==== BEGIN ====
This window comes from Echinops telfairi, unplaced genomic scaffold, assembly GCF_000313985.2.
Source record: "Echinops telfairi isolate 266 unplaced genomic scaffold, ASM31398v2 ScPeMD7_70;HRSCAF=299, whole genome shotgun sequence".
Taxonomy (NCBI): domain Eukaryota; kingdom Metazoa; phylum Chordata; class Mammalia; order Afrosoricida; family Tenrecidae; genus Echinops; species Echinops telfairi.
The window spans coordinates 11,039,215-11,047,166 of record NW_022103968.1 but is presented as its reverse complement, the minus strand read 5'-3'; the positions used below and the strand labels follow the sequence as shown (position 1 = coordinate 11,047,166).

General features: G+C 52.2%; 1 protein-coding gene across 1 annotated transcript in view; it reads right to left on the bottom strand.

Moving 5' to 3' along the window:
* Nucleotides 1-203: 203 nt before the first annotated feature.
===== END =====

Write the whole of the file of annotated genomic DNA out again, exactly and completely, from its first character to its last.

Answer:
This window comes from Echinops telfairi, unplaced genomic scaffold, assembly GCF_000313985.2.
Source record: "Echinops telfairi isolate 266 unplaced genomic scaffold, ASM31398v2 ScPeMD7_70;HRSCAF=299, whole genome shotgun sequence".
Taxonomy (NCBI): domain Eukaryota; kingdom Metazoa; phylum Chordata; class Mammalia; order Afrosoricida; family Tenrecidae; genus Echinops; species Echinops telfairi.
The window spans coordinates 11,039,215-11,047,166 of record NW_022103968.1 but is presented as its reverse complement, the minus strand read 5'-3'; the positions used below and the strand labels follow the sequence as shown (position 1 = coordinate 11,047,166).

General features: G+C 52.2%; 1 protein-coding gene across 1 annotated transcript in view; it reads right to left on the bottom strand.

Moving 5' to 3' along the window:
* Nucleotides 1-203: 203 nt before the first annotated feature.